When I was in U.S. Navy A School, I knew a guy named Walter. In many ways, Walter was an average late-teen-to-early-twenties navy recruit: homesick, restless, impulsive, and far too immature to be taking on any significant responsibility. That was all of us in those days.
Unfortunately, Walter was also prone to getting drunk and inexplicably winding up in his underwear. I’m sure there were a lot of steps between Walter’s descents into drunkenness and the shedding of his outerwear, but none of us knew what they were because we never went out with him. We were young and stupid, and we were known to enjoy a beer or five, but even we had enough self-awareness to realize what madness lay down the Walter path.
Somewhere along the way, after drinking his fill, Walter would always make it back to our barracks. There, he’d spend the late evening harassing the rest of us about everything from politics to the awesomeness of Old Milwaukee to why being from anywhere other than New Jersey was a moral failing deserving of a public shaming. Along about one in the morning, he’d fall asleep in the TV room. Whichever one of us drew the shortest straw would then sacrifice for the greater good, venture in, and throw a blanket over Walter’s shame.
One Friday night, Walter got especially far into his cups and found himself handcuffed to a post just inside the main gate of Great Lakes Naval Station. I know there was a backstory there, and I’m sure it was riveting, but I never got all the details. From what little I heard, it was related to him chasing taxis outside the base and barking like a dog. I’d wager the shore patrol took equal issue with the unholy sight of Walter’s standard issue navy Fruit of the Looms.
That evening, word circulated through the barracks about Walter’s situation, and we decided we had to act. We assumed he was at the gate awaiting arrest by the city police, so we knew our time was short. Being the supportive shipmates the navy had taught us to be, five or six of us beat it out to the gate and gave Walter a supportive heckling. Truthfully, it wasn’t our best moment.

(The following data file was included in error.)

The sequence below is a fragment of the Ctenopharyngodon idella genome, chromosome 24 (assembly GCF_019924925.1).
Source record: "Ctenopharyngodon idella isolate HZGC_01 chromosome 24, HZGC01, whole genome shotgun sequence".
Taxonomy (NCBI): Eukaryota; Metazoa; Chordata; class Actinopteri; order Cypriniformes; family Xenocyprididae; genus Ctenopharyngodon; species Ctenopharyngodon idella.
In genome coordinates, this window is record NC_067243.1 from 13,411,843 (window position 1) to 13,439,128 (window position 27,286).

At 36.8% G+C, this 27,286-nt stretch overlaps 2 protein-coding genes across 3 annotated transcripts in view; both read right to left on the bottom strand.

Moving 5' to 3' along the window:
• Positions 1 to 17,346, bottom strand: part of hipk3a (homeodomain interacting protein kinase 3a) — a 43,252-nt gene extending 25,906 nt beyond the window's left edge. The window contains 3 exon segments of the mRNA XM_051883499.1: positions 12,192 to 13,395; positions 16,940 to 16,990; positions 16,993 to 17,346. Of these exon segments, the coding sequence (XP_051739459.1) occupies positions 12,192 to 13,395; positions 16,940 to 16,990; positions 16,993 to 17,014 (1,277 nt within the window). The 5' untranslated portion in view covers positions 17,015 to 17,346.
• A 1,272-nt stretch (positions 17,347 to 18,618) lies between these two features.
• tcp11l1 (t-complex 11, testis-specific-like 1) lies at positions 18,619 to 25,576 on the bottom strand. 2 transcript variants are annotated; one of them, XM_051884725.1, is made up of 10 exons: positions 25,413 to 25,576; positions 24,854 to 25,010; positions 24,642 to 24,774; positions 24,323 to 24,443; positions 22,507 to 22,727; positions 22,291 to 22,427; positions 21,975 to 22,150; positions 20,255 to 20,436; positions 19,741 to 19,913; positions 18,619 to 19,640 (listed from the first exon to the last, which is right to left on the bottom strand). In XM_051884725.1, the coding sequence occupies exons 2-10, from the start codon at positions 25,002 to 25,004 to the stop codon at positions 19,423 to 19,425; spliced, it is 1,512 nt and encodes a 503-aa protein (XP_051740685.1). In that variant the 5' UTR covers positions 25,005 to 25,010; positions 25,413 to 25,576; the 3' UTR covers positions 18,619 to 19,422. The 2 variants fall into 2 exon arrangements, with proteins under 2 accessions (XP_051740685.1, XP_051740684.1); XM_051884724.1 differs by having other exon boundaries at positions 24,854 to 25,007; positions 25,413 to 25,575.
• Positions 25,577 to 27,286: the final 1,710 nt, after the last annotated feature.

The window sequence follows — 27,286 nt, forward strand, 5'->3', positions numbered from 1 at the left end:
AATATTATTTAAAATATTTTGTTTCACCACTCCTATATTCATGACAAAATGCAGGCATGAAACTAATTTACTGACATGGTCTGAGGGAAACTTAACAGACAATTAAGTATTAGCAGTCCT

There’s an excellent tune on Bruce Springsteen’s Born in the USA called “Darlington County” that reminds me of Walter and his escapades. This is especially fitting for two reasons. For one, since Born in the USA came out while I was in boot camp, alongside Van Halen’s 1984, it was pretty much all we listened to during that summer and fall in Great Lakes.
On top of this, Walter was not only a Springsteen fan, but he hailed from Jersey and even claimed on occasion to have hung out with The Boss. In case you’re wondering, yes, Walter was usually tipsy and in his tighty whities when he made that claim.
Here’s the Springsteen lines that remind me of Walter:
Driving out of Darlington County, I seen the glory of the comin of the lord.
Driving out of Darlington County, seen Wayne handcuffed to the bumper of a state trooper’s Ford.
Every time I listen to that song, I think of Walter, shackled to that post, yelling at anyone who happened to walk by about important topics like the supremacy of beer over whiskey and the sheer grandeur of the New Jersey Turnpike. And maybe, just maybe, the glory of the lord.
It’s incredible how music can make you remember things you’d have probably otherwise forgotten. Time passes, creating the illusion that all those unbelievable things happened to another person. And who knows? Maybe those things did happen to someone else. Still, against all odds, I’m the one who remembers them. It’s a little miraculous.
When I hear “Darlington County,” more than anything, I hope Walter got his shit together. Maybe he did well in the navy, moved on, found someone to love, discovered a life’s calling, and finally dialed back the drinking. No one should live life like that, drunk, half-naked, and raving at the world.
Switching to boxers would have also been a solid choice.
Here’s the song. Give it a listen.